Driving My Father by Susan Wicks (Faber, pounds 6.99) This sensitive family memoir by the poet Susan Wicks charts the decline of her elderly father following her mother's death. It's in a similar vein to Blake Morrison's And When Did You Last See Your Father?, but its tone is warmer and more touching. Where Morrison was objective and detached, Wicks's prose shimmers with subjectivity. She has a poet's ability to invest emotional meaning in inaminate objects and to capture the intensity of the individual moment, whether she's giving us a brilliant shard of childhood memory or suddenly catching herself looking into the future.

Arts and Entertainment
Joel Edgerton, John Turturro and Christian Bale in Exodus: Gods and Kings
film Ridley Scott reveals truth behind casting decisions of Exodus
Arts and Entertainment
An unseen image of Kurt Cobain at home featured in the film 'Kurt Cobain: Montage of Heck'
filmThe singers widow and former bandmates have approved project
Arts and Entertainment
Jake Quickenden and Edwina Currie are joining the I'm A Celebrity...Get Me Out Of Here! camp
tv
Arts and Entertainment
George Mpanga has been shortlisted for the Critics’ Choice prize
music
Arts and Entertainment
Roisin, James and Sanjay in the boardroom
tvReview: This week's failing project manager had to go
PROMOTED VIDEO
Arts and Entertainment
Carrie Hope Fletcher
booksFirst video bloggers conquered YouTube. Now they want us to buy their books
Arts and Entertainment
Damien Hirst
artCoalition's anti-culture policy and cuts in local authority spending to blame, says academic
Have you tried new the Independent Digital Edition apps?
Arts and Entertainment

ebooksNow available in paperback
Arts and Entertainment

ebooks
Arts and Entertainment
A comedy show alumni who has gone on to be a big star, Jon Stewart
tvRival television sketch shows vie for influential alumni
Arts and Entertainment
Jason goes on a special mission for the queen
tvReview: Everyone loves a CGI Cyclops and the BBC's Saturday night charmer is getting epic
Arts and Entertainment
Image has been released by the BBC
tv
Arts and Entertainment
Will there ever be a Friends reunion?
TV
News
Harry Hill plays the Professor in the show and hopes it will help boost interest in science among young people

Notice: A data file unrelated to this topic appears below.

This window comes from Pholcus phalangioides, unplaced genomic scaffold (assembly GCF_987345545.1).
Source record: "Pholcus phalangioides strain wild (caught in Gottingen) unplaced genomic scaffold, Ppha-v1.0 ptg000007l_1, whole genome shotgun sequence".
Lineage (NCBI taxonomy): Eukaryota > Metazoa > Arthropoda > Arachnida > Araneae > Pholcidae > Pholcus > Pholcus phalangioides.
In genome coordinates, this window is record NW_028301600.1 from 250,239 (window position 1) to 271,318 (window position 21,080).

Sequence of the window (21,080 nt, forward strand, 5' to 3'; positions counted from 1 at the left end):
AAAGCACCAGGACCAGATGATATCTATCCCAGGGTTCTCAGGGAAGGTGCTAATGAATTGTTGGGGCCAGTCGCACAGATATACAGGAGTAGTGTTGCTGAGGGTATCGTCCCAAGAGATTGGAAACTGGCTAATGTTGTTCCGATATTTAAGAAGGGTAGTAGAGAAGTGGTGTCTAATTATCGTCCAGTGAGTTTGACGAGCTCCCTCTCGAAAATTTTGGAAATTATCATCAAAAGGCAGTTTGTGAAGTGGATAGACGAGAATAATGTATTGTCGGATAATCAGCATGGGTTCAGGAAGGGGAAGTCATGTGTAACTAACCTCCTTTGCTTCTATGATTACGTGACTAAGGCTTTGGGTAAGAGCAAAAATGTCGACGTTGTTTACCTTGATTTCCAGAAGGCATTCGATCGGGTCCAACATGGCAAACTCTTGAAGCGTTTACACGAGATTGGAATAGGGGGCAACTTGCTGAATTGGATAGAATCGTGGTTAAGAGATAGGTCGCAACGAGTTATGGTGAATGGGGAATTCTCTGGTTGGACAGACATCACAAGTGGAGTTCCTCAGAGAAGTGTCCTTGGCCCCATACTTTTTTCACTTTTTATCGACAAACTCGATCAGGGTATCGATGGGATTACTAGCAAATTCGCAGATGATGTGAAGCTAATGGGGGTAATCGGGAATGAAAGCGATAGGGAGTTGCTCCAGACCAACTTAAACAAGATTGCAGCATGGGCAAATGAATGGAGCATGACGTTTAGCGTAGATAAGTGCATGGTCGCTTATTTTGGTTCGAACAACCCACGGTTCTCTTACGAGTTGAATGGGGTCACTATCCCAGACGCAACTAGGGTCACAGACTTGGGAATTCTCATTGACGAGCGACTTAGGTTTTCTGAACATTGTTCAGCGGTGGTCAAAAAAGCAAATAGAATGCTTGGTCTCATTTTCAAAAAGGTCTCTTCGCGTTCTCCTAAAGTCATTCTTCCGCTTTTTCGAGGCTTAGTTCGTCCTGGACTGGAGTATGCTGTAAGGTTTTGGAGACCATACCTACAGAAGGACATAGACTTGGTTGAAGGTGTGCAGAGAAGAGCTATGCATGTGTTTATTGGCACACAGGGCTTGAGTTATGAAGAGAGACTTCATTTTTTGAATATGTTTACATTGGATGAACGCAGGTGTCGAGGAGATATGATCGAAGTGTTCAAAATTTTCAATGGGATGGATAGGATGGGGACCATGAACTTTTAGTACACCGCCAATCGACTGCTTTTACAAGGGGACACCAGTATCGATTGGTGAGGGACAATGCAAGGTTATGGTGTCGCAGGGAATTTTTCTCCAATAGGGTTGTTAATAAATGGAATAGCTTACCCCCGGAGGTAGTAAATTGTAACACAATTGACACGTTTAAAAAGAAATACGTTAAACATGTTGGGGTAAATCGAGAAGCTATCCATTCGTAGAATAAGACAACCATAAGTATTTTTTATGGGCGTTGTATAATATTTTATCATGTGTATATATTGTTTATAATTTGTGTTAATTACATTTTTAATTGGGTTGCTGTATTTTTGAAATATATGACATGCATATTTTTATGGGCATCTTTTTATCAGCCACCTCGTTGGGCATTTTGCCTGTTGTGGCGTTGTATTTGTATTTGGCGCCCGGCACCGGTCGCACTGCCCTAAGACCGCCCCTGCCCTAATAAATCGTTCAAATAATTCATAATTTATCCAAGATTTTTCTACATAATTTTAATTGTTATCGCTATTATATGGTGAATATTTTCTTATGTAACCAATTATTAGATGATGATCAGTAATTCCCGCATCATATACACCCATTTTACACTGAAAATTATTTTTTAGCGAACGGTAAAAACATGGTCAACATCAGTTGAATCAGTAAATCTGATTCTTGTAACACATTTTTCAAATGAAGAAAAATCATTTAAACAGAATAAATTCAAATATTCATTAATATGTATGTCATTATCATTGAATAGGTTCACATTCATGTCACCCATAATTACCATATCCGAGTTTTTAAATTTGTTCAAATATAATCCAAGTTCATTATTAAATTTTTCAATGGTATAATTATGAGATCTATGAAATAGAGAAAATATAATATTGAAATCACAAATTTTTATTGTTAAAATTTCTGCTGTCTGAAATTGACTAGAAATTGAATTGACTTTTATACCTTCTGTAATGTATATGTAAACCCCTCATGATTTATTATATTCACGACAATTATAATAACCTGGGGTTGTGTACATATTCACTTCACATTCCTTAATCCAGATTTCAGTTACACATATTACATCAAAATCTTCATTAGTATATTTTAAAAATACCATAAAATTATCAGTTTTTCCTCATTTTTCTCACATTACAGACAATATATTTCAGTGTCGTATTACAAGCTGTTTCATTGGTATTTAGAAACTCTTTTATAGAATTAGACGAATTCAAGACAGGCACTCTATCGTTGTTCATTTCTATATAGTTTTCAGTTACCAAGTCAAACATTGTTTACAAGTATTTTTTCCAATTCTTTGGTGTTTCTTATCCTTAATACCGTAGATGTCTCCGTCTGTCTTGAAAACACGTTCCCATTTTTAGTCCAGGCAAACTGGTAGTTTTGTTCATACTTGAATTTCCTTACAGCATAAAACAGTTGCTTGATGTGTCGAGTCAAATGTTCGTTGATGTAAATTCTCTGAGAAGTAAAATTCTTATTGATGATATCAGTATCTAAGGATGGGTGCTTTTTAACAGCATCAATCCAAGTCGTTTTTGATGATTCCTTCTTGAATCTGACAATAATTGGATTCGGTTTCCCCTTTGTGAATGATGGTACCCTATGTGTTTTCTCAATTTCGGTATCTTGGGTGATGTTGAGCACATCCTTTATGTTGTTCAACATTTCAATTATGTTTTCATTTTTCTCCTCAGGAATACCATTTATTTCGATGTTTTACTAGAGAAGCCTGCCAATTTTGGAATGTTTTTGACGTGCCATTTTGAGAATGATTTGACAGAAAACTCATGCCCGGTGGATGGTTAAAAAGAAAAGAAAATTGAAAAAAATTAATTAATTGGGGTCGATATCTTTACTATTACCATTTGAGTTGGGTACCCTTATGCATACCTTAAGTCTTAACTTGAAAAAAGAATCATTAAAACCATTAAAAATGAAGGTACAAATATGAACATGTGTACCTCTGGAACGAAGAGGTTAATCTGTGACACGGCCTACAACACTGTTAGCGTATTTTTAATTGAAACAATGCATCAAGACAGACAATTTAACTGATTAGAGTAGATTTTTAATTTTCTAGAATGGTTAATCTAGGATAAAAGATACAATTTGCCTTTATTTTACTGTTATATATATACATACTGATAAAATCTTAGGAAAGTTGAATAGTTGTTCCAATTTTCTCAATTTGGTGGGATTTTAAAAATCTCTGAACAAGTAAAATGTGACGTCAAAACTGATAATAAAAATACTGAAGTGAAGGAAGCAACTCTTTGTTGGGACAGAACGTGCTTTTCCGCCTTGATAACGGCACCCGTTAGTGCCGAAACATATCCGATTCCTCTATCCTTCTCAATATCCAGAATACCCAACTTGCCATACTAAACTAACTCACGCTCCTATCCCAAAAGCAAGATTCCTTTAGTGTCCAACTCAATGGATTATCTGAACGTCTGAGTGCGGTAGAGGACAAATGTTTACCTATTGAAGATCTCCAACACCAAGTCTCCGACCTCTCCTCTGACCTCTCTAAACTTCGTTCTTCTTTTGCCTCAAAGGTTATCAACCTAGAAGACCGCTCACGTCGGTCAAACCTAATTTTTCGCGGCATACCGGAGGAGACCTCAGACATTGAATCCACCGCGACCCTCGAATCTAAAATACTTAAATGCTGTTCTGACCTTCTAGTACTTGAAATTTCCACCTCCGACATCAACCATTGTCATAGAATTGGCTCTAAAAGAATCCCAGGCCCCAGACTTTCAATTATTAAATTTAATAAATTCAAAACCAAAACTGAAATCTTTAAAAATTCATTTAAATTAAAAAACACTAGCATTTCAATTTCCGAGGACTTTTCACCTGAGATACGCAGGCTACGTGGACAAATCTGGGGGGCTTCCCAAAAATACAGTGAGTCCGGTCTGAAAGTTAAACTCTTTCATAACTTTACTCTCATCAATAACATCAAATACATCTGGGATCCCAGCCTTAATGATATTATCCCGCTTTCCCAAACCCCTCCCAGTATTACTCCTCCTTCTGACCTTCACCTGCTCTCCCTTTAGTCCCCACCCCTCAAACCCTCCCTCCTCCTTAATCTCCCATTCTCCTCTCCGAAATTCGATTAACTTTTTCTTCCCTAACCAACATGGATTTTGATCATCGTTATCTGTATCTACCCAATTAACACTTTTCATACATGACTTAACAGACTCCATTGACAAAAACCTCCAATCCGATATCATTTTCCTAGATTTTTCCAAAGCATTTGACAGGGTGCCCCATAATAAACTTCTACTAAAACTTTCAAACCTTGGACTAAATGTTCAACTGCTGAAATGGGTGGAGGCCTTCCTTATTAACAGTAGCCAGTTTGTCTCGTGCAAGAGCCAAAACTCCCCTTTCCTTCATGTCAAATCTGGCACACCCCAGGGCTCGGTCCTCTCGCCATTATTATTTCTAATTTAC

arts + ents
Arts and Entertainment
A Van Gogh sold at Sotheby’s earlier this month
art
Arts and Entertainment

MusicThe band accidentally called Londoners the C-word

Arts and Entertainment
It would 'mean a great deal' to Angelina Jolie if she won the best director Oscar for Unbroken

Film 'I've never been comfortable on-screen', she says

Arts and Entertainment
Winnie the Pooh has been branded 'inappropriate' in Poland
books
Arts and Entertainment
Lee Evans is quitting comedy to spend more time with his wife and daughter

comedy
Arts and Entertainment
American singer, acclaimed actor of stage and screen, political activist and civil rights campaigner Paul Robeson (1898 - 1976), rehearses in relaxed mood at the piano.
filmSinger, actor, activist, athlete: Paul Robeson was a cultural giant. But prejudice and intolerance drove him to a miserable death. Now his story is to be told in film...
Arts and Entertainment
Taylor Swift is dominating album and singles charts worldwide

music
Arts and Entertainment
Kieron Richardson plays gay character Ste Hay in Channel 4 soap Hollyoaks

tv
Arts and Entertainment
Midge Ure and Sir Bob Geldof outside the Notting Hill recording studios for Band Aid 30

music
Arts and Entertainment
Look out: Broad shoulders take Idris Elba’s DCI John Luther a long way
tvIdris Elba will appear in two special episodes for the BBC next year
Latest stories from i100
Have you tried new the Independent Digital Edition apps?

ES Rentals

    Independent Dating
    and  

    By clicking 'Search' you
    are agreeing to our
    Terms of Use.